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Ben Jones
Ben Jones, UK Lawyer
Category: UK Employment Law
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I walked out from work today due to an argument with my manager.

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I walked out from work today due to an argument with my manager. I informed him I would return to work tomorrow after I had calmed down as I didn't want to say or do something that we might both regret.

Ben Jones :

Hello and thank you for your question, which I will be happy to assist you with. Please let me know what is your question about this?

JACUSTOMER-0waupiq9- :

Do I have a cooling down period, ie 24 Hrs. I have said I will be back to work tomorrow, am I entitled to do this?

JACUSTOMER-0waupiq9- :

I walked out from work today due to an argument with my manager. I informed him I would return to work tomorrow after I had calmed down as I didn't want to say or do something that we might both regret.

JACUSTOMER-0waupiq9- :

Do I have a cooling down period, ie 24 Hrs. I have said I will be back to work tomorrow, am I entitled to do this?





11:58 AM



I walked out from work today due to an argument with my manager. I informed him I would return to work tomorrow after I had calmed down as I didn't want to say or do something that we might both regret.



Customer:

sorry, me and my biff keyboard skills, the question should read:

Customer:

I walked out from work today due to an argument with my manager. I informed him I would return to work tomorrow after I had calmed down as I didn't want to say or do something that we might both regret.

Customer:

Do I have a cooling down period, ie 24 Hrs. I have said I will be back to work tomorrow, am I entitled to do this?

Ben Jones :

Apologies for the slight delay, I experienced some temporary connection issues earlier. Sometimes an employee may resign after an argument with their manager or another colleague. In such situations they might not really have meant to resign but did so in the heat of the moment. In fact, the employee does not even need to say they are resigning and can imply that they have done so, e.g. by simply stating they’re not coming back, by taking their belongings with them, leaving their company access card or keys, etc.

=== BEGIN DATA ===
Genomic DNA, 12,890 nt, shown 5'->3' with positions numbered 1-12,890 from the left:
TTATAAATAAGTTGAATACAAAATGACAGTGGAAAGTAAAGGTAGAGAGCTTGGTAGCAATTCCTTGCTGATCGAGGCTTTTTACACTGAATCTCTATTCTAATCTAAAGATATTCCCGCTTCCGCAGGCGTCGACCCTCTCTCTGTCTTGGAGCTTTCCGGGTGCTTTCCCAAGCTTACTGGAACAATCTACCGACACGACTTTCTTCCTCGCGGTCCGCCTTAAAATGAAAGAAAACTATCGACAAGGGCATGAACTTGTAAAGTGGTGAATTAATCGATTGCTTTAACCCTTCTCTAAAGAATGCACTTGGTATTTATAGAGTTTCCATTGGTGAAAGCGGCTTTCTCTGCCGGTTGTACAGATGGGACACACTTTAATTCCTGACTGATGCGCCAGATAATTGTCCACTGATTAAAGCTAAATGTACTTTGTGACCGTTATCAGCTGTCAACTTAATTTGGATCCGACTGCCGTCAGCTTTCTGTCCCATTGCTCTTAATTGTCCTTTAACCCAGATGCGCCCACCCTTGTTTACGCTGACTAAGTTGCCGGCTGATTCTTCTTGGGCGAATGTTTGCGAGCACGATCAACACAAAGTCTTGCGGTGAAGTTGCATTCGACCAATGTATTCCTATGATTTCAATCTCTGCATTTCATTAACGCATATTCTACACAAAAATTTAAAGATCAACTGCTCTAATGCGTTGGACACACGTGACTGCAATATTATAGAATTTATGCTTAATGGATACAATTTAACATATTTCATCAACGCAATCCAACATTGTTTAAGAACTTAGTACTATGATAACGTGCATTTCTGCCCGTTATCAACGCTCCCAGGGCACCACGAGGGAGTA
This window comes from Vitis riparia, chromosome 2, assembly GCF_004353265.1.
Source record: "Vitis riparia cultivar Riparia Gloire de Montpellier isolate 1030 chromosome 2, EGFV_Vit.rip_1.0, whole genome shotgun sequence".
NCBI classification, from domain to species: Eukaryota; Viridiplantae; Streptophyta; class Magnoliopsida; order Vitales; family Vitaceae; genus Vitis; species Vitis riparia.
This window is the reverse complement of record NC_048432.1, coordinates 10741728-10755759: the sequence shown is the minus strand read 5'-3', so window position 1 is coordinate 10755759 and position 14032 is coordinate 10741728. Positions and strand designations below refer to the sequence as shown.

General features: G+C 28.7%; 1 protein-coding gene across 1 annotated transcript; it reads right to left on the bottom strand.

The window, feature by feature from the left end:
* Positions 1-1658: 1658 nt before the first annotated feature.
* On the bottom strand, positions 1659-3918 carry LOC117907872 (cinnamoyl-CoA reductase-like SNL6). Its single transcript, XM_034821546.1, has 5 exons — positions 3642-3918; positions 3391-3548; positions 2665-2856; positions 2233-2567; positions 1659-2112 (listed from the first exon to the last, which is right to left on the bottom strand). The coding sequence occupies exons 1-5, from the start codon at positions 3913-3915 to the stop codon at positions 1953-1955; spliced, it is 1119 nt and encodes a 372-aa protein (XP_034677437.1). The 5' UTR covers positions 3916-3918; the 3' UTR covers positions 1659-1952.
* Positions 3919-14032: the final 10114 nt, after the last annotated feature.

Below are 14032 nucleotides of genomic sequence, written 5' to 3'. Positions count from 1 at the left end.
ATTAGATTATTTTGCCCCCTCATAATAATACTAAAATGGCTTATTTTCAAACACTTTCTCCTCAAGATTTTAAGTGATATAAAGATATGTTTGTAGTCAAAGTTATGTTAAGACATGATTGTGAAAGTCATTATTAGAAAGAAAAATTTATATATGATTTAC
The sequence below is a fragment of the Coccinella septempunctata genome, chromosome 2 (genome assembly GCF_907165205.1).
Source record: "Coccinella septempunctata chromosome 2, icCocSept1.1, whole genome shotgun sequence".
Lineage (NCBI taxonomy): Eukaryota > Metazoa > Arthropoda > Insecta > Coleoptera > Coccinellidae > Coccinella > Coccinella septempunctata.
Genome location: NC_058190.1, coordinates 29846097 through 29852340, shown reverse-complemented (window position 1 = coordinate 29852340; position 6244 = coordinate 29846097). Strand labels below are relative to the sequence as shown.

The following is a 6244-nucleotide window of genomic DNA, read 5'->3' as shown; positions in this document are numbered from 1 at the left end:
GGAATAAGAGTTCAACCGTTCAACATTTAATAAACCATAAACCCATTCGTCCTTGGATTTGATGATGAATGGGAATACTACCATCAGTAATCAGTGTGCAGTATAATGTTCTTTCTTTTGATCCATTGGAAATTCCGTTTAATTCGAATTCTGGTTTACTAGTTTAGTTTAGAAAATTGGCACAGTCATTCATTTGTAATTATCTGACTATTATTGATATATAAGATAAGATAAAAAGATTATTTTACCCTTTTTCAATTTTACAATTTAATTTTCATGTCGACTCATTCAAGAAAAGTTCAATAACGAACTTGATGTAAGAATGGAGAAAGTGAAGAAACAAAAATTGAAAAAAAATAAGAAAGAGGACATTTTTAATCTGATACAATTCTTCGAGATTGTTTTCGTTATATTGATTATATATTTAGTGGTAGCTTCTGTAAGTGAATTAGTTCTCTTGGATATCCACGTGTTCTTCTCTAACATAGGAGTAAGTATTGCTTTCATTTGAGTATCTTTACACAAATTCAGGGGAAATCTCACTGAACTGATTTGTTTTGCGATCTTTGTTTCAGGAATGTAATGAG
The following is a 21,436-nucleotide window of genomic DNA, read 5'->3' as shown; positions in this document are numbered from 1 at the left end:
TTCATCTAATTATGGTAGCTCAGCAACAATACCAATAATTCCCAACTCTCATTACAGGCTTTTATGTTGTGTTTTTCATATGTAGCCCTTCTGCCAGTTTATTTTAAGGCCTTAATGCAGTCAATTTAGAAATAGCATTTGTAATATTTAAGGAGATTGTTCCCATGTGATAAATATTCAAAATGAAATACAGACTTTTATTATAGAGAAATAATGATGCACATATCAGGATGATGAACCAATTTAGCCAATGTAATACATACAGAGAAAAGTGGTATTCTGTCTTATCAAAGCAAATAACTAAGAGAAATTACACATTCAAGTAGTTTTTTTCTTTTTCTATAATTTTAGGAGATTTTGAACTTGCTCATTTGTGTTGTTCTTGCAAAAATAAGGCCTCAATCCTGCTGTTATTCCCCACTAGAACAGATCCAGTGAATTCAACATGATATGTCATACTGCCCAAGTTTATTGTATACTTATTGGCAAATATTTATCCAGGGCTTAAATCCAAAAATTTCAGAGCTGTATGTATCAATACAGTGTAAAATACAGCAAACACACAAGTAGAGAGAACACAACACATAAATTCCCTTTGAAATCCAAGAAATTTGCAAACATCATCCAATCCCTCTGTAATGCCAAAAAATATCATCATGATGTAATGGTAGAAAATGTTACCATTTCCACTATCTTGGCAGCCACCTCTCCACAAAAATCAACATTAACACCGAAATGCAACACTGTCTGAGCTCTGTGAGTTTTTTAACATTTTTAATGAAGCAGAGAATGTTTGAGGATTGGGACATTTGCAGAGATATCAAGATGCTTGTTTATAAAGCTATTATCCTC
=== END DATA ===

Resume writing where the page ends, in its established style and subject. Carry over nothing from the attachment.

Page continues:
In such cases, the employer should not automatically assume that the employee has resigned and should allow a short cooling off period and take action to find out whether the employee had intended to resign.


 


The cases of Kwik-Fit Ltd v Lineham and Ali v Birmingham City Council dealt with such a situation. There, the employment tribunal decided that an appropriate period for the employee to change his mind was "likely to be a day or two". That is on the assumption that the employee had not already been given the opportunity to reflect on their apparent resignation and retract it.


 


Therefore, in circumstances where an apparent resignation has occurred following an argument or simply in the heat of the moment, the employer would be expected to give the employee a couple of days before treating their actions as a formal resignation. That time should also be used by the employer to contact the employee in order to clarify their position. Failure to do so and take their resignation at face value could be treated as a dismissal instead, which could easily be challenged as being unfair.


 


Please let me know if you need any further help with your query. If you do not, I would be grateful if you could please press Accept before exiting. Many thanks.


 

Customer:

Many thanks for your reply. I did go into work this morning and my manager and I discussed the situation, we have reached an agreement which we are both happy with.


 

Customer:
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